# Modeling the orbit of Mercury under relativity

1. Sep 29, 2015

### edguy99

This question relates to building a computer model of gravity under relativity in a frame by frame type animation where the force on an orbiting object is calculated between each frame and applied to the animation.

Its pretty easy to model normal planet orbits using Newtons inverse square law f = g1 * (m2)/r² where m2 is the mass of the other object, r is the distance and g1 is the gravitational constant. The more accurate the numbers, the better an orbit you get and they all form nice ellipses that follow Kepler's laws.

Due to relativity, the orbit of Mercury precesses 43 arc seconds per century. In order to model precession, its a common programming trick to introduce a term, ie. calculate the force f = g1 * (m2)/r² + g2 * (m2)/r³. This works great and you can adjust the value of g2 to get any amount of precession you want, specifically you can make the orbit precess at 43 arc seconds per century and model Mercury's orbit with a great deal of accuracy.

The question is why is this method so accurate in modelling the force of gravity under relativity? I have assumed that whatever the correct equation to use to calculate the force of gravity on a planet from the sun that includes relativity can be expressed as some kind of an infinite Taylor series along the lines of f = g1 * (m2)/r² + g2 * (m2)/r³ + g3 * (m2)/r + g4 * (m2)/r⁵ ... hence the term is simply reflecting the better accuracy.

Is there an expert here that know this for sure? Ie. What is the correct equation that should be used to calculate the force between a planet and the sun under relativity in a frame by frame type calculation? Can it be expressed in this form?

2. Sep 29, 2015

### Orodruin

Staff Emeritus
This statement is not very meaningful. In relativity, the orbits of planets are not due to a force but to the curvature of space-time.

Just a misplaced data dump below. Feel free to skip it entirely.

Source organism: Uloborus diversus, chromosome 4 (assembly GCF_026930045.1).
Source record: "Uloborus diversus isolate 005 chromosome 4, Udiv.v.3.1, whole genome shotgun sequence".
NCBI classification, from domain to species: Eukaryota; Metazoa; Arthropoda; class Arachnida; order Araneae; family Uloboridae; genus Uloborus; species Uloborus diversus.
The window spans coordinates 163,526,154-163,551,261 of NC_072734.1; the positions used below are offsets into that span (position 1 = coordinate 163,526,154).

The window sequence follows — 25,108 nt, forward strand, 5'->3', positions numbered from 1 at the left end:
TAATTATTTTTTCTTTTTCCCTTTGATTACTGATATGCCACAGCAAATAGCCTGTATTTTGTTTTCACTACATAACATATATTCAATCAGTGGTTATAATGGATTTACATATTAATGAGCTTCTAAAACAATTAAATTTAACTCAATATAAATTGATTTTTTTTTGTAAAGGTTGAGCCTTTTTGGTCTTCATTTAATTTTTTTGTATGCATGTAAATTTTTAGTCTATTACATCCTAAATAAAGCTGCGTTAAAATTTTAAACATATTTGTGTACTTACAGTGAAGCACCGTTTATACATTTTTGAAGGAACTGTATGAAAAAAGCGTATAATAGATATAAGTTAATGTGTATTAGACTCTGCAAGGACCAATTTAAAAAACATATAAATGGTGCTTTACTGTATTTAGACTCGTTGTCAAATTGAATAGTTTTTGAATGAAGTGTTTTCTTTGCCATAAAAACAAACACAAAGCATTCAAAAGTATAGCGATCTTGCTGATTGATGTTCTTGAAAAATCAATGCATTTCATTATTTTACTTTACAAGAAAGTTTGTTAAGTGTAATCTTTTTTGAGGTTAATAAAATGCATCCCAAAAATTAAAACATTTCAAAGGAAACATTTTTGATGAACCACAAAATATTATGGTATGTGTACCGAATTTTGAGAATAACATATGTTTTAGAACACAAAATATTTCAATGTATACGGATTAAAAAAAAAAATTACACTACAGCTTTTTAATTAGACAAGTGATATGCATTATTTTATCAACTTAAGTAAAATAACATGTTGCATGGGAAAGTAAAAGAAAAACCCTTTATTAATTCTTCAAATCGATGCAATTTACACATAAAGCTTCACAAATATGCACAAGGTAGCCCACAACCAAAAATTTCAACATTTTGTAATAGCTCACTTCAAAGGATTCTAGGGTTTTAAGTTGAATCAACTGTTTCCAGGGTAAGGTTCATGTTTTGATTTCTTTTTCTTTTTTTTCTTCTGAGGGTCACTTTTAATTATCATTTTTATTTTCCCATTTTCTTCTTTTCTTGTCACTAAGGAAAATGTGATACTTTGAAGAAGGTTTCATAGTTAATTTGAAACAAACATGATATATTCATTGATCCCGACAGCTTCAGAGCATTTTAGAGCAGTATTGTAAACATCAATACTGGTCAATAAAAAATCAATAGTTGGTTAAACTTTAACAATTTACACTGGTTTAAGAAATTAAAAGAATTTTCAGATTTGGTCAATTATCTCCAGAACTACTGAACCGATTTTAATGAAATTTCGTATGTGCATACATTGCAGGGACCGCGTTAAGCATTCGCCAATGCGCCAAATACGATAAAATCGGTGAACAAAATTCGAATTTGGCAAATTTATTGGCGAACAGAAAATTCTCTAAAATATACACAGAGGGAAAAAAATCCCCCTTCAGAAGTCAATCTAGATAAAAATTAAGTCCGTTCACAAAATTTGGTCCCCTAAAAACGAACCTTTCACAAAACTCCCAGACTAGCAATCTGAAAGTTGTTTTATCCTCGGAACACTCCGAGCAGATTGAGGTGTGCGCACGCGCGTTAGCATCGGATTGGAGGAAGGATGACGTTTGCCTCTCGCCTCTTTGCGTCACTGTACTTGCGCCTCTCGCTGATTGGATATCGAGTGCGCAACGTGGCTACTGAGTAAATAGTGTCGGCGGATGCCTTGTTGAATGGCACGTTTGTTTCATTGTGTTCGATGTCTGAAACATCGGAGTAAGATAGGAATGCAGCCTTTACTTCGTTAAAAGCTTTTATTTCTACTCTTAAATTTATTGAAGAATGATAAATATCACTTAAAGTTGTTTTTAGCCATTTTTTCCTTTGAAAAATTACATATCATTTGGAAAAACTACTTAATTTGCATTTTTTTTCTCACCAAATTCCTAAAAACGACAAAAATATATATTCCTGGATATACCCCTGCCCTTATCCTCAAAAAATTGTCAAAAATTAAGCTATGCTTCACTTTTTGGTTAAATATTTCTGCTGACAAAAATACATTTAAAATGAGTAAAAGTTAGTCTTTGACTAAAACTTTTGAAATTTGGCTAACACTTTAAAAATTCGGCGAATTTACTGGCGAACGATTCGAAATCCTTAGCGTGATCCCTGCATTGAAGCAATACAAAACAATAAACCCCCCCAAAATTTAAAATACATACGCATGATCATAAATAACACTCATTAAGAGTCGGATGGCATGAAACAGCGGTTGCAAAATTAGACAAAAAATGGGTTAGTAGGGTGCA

The fact that you can change a single parameter to fit a single parameter should not be very surprising. Since orbits are elliptical in a 1/r potential but not in a general potential, any small disturbance is going to lead to a perihelion precession. Introducing this perturbation and fitting the perturbation parameter can of course get you whatever value you want for the precession (as long as it is small enough to be considered a perturbation). The correct thing to do in GR would be to start from the equations of motion in the Schwarzschild metric.

3. Sep 29, 2015

### edguy99

Thanks, I agree. The inverse r³ works pretty good, but would like to get the exact equation. Looking for this in a format that could be used in a step by step animation (imagine you are in a space craft high above the orbit of Mercury, watching it from above over a lot of ortbits) or maybe someone here has already done a precessing orbit?

4. Sep 29, 2015

### Orodruin

Staff Emeritus
The equations of motion according to GR is, as I already said, just the geodesic equations for the Schwarzschild metric. You can easily find this online.

5. Sep 29, 2015

### Mentz114

The exact solution is here

G. V. Kraniotis, S. B. Whitehouse,
Precession of Mercury in General Relativity, the Cosmological Constant and Jacobi's Inversion
problem.
http://128.84.158.119/abs/astro-ph/0305181v3

Also if you search this forum you will find online applications that plot orbits.

6. Sep 29, 2015

### Staff: Mentor

Take a look at http://www.fourmilab.ch/gravitation/orbits/ - it has the equations you are looking for, an animation that looks a lot like what you're trying for, and downloadable source code.

7. Sep 30, 2015

### bcrowell

Staff Emeritus